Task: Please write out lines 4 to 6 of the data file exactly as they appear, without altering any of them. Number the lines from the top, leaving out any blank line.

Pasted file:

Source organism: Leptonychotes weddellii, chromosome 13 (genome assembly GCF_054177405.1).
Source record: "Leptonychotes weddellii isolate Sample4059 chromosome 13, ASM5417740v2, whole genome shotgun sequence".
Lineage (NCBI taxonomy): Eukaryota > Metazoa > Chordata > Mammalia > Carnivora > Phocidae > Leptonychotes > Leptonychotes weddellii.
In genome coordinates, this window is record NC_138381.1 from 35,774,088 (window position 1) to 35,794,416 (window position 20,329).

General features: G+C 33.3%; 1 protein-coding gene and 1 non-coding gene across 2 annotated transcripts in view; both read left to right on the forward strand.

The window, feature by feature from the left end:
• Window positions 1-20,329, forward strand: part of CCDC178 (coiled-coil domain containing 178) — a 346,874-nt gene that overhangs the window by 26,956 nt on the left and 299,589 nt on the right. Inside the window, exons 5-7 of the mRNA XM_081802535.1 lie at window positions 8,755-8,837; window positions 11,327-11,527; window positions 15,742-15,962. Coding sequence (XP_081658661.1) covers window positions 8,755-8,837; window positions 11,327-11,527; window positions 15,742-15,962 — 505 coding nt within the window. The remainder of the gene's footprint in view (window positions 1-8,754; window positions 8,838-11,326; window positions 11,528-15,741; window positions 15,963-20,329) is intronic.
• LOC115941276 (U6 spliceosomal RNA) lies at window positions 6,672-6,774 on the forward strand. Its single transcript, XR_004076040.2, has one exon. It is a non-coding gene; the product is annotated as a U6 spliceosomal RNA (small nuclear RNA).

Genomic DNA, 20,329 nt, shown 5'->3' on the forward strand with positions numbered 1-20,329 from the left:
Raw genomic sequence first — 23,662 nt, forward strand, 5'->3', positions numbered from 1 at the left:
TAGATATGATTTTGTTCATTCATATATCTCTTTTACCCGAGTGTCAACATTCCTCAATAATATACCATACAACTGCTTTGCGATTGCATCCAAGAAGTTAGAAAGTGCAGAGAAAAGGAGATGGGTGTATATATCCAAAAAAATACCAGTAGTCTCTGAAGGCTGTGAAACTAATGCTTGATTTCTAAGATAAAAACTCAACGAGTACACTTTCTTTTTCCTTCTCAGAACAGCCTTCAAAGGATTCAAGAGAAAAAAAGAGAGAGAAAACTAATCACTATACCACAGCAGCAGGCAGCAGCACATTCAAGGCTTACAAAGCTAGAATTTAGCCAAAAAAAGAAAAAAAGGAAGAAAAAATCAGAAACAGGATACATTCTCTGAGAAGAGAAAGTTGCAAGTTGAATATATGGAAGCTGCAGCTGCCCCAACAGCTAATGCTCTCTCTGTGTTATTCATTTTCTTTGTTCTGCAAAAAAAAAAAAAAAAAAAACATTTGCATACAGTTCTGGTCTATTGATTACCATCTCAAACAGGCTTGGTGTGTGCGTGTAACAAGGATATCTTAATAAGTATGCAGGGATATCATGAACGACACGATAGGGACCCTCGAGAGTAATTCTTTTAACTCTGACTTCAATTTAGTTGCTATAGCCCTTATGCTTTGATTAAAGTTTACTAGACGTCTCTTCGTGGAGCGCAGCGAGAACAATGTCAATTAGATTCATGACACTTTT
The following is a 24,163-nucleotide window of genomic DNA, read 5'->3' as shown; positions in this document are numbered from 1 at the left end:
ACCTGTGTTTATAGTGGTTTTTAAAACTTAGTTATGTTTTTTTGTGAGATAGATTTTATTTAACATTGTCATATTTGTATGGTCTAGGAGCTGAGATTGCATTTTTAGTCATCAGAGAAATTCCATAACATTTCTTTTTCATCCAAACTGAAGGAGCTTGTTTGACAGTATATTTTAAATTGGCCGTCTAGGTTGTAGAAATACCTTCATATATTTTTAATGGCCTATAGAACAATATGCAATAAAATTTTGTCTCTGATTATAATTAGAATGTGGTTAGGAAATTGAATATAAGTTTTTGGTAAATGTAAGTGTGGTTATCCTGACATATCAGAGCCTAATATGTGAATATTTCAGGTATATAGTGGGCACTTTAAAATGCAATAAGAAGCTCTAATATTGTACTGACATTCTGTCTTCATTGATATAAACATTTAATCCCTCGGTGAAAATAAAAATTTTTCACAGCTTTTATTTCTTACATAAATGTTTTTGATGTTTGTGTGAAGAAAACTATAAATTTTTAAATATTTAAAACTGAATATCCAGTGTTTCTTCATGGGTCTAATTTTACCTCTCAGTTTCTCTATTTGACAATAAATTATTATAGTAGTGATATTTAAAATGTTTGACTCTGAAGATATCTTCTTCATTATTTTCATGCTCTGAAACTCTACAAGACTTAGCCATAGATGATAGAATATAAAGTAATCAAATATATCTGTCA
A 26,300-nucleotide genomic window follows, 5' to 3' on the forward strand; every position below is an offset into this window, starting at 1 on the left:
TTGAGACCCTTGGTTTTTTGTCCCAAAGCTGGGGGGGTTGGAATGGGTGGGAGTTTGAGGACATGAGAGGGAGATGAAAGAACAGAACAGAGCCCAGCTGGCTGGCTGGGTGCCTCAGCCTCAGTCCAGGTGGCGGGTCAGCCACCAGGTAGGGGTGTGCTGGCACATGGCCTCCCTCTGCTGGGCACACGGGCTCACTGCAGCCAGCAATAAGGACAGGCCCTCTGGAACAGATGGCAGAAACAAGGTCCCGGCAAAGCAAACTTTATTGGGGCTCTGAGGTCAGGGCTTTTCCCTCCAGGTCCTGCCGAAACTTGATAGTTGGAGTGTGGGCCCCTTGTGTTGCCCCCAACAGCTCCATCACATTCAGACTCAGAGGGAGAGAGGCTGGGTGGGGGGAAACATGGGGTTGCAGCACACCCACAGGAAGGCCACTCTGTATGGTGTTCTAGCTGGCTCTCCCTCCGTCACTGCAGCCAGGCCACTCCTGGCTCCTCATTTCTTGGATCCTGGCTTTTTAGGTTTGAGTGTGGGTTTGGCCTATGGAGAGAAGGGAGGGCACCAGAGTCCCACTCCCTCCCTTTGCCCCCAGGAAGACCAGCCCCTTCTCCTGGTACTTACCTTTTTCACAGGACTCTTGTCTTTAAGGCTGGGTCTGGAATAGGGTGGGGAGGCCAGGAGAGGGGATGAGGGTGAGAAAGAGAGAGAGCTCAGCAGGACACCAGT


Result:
In genome coordinates, this window is record NC_138381.1 from 35,774,088 (window position 1) to 35,794,416 (window position 20,329).

General features: G+C 33.3%; 1 protein-coding gene and 1 non-coding gene across 2 annotated transcripts in view; both read left to right on the forward strand.

The window, feature by feature from the left end: